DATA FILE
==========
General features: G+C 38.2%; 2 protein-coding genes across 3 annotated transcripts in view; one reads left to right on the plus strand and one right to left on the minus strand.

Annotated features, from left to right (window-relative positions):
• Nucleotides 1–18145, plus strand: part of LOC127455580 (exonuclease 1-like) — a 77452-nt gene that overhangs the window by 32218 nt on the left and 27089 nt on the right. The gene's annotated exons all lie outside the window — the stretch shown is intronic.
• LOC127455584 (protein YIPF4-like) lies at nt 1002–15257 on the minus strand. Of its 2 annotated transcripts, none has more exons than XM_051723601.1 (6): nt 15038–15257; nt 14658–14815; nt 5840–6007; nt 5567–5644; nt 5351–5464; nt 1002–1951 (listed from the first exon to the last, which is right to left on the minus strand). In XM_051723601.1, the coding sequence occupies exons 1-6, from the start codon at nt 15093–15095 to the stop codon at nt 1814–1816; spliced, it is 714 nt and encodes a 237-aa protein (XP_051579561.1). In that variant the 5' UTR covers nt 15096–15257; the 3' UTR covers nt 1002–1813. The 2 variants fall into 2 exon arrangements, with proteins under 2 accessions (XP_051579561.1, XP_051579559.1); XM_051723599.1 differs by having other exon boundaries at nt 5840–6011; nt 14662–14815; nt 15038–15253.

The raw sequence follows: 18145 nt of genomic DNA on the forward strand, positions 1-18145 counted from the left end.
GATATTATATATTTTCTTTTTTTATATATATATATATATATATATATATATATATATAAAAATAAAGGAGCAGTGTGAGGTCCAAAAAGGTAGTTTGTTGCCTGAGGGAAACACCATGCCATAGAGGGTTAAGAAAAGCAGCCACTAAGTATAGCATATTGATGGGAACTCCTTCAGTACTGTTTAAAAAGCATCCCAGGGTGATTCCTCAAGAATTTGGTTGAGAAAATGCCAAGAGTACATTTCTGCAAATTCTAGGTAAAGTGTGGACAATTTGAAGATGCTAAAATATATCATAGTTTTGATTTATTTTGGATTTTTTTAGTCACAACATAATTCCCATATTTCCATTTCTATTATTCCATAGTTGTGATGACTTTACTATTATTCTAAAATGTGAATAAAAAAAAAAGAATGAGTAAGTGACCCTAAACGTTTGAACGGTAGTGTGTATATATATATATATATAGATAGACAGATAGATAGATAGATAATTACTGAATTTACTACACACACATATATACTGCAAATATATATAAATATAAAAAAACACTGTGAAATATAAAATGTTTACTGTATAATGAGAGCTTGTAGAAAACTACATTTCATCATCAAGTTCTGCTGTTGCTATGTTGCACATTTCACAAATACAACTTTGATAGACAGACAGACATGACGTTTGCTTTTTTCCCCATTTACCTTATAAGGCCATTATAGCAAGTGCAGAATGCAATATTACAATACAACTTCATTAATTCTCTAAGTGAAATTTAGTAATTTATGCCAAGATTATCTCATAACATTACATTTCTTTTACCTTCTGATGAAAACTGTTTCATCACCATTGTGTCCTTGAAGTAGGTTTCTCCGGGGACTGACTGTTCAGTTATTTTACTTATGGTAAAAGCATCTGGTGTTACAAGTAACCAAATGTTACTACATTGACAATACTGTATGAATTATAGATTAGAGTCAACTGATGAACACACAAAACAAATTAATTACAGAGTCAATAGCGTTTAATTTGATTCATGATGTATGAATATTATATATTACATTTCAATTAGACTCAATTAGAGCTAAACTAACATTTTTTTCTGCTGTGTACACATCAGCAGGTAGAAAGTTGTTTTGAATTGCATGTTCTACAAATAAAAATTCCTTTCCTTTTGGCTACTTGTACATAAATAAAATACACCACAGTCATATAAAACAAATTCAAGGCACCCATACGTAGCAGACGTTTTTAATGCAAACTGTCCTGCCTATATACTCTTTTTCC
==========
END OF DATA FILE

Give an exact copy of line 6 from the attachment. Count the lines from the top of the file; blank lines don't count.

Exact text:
GATATTATATATTTTCTTTTTTTATATATATATATATATATATATATATATATATATAAAAATAAAGGAGCAGTGTGAGGTCCAAAAAGGTAGTTTGTTGCCTGAGGGAAACACCATGCCATAGAGGGTTAAGAAAAGCAGCCACTAAGTATAGCATATTGATGGGAACTCCTTCAGTACTGTTTAAAAAGCATCCCAGGGTGATTCCTCAAGAATTTGGTTGAGAAAATGCCAAGAGTACATTTCTGCAAATTCTAGGTAAAGTGTGGACAATTTGAAGATGCTAAAATATATCATAGTTTTGATTTATTTTGGATTTTTTTAGTCACAACATAATTCCCATATTTCCATTTCTATTATTCCATAGTTGTGATGACTTTACTATTATTCTAAAATGTGAATAAAAAAAAAAGAATGAGTAAGTGACCCTAAACGTTTGAACGGTAGTGTGTATATATATATATATATAGATAGACAGATAGATAGATAGATAATTACTGAATTTACTACACACACATATATACTGCAAATATATATAAATATAAAAAAACACTGTGAAATATAAAATGTTTACTGTATAATGAGAGCTTGTAGAAAACTACATTTCATCATCAAGTTCTGCTGTTGCTATGTTGCACATTTCACAAATACAACTTTGATAGACAGACAGACATGACGTTTGCTTTTTTCCCCATTTACCTTATAAGGCCATTATAGCAAGTGCAGAATGCAATATTACAATACAACTTCATTAATTCTCTAAGTGAAATTTAGTAATTTATGCCAAGATTATCTCATAACATTACATTTCTTTTACCTTCTGATGAAAACTGTTTCATCACCATTGTGTCCTTGAAGTAGGTTTCTCCGGGGACTGACTGTTCAGTTATTTTACTTATGGTAAAAGCATCTGGTGTTACAAGTAACCAAATGTTACTACATTGACAATACTGTATGAATTATAGATTAGAGTCAACTGATGAACACACAAAACAAATTAATTACAGAGTCAATAGCGTTTAATTTGATTCATGATGTATGAATATTATATATTACATTTCAATTAGACTCAATTAGAGCTAAACTAACATTTTTTTCTGCTGTGTACACATCAGCAGGTAGAAAGTTGTTTTGAATTGCATGTTCTACAAATAAAAATTCCTTTCCTTTTGGCTACTTGTACATAAATAAAATACACCACAGTCATATAAAACAAATTCAAGGCACCCATACGTAGCAGACGTTTTTAATGCAAACTGTCCTGCCTATATACTCTTTTTCC